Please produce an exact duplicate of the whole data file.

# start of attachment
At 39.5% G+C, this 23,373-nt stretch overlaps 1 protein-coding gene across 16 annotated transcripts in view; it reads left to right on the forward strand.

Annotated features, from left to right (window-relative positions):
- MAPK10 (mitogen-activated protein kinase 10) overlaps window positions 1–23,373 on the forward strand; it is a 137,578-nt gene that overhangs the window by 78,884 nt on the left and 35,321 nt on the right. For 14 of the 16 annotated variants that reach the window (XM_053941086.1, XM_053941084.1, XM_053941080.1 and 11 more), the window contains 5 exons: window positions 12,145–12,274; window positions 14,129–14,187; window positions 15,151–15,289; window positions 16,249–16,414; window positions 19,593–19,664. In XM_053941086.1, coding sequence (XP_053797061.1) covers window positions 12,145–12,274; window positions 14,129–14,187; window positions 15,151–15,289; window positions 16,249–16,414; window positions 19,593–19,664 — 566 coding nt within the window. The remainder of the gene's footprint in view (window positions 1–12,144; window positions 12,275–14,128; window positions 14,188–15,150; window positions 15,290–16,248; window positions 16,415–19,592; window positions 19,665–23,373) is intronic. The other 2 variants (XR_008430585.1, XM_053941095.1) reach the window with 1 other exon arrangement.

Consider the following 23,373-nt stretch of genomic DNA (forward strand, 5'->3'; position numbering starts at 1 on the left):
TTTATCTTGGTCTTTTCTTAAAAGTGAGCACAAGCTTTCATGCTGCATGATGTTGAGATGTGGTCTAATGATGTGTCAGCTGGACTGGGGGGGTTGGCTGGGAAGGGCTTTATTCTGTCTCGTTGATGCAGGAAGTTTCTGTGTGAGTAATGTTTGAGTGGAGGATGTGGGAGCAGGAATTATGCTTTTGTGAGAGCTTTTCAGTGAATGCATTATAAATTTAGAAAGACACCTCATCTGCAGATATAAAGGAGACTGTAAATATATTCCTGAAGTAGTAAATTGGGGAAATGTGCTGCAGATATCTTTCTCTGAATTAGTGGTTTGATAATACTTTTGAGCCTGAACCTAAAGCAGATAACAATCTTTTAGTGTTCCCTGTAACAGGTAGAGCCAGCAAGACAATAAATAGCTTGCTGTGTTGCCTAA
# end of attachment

At 39.5% G+C, this 23,373-nt stretch overlaps 1 protein-coding gene across 16 annotated transcripts in view; it reads left to right on the forward strand.

Annotated features, from left to right (window-relative positions):
- MAPK10 (mitogen-activated protein kinase 10) overlaps window positions 1–23,373 on the forward strand; it is a 137,578-nt gene that overhangs the window by 78,884 nt on the left and 35,321 nt on the right. For 14 of the 16 annotated variants that reach the window (XM_053941086.1, XM_053941084.1, XM_053941080.1 and 11 more), the window contains 5 exons: window positions 12,145–12,274; window positions 14,129–14,187; window positions 15,151–15,289; window positions 16,249–16,414; window positions 19,593–19,664. In XM_053941086.1, coding sequence (XP_053797061.1) covers window positions 12,145–12,274; window positions 14,129–14,187; window positions 15,151–15,289; window positions 16,249–16,414; window positions 19,593–19,664 — 566 coding nt within the window. The remainder of the gene's footprint in view (window positions 1–12,144; window positions 12,275–14,128; window positions 14,188–15,150; window positions 15,290–16,248; window positions 16,415–19,592; window positions 19,665–23,373) is intronic. The other 2 variants (XR_008430585.1, XM_053941095.1) reach the window with 1 other exon arrangement.

Consider the following 23,373-nt stretch of genomic DNA (forward strand, 5'->3'; position numbering starts at 1 on the left):
TTTATCTTGGTCTTTTCTTAAAAGTGAGCACAAGCTTTCATGCTGCATGATGTTGAGATGTGGTCTAATGATGTGTCAGCTGGACTGGGGGGGTTGGCTGGGAAGGGCTTTATTCTGTCTCGTTGATGCAGGAAGTTTCTGTGTGAGTAATGTTTGAGTGGAGGATGTGGGAGCAGGAATTATGCTTTTGTGAGAGCTTTTCAGTGAATGCATTATAAATTTAGAAAGACACCTCATCTGCAGATATAAAGGAGACTGTAAATATATTCCTGAAGTAGTAAATTGGGGAAATGTGCTGCAGATATCTTTCTCTGAATTAGTGGTTTGATAATACTTTTGAGCCTGAACCTAAAGCAGATAACAATCTTTTAGTGTTCCCTGTAACAGGTAGAGCCAGCAAGACAATAAATAGCTTGCTGTGTTGCCTAA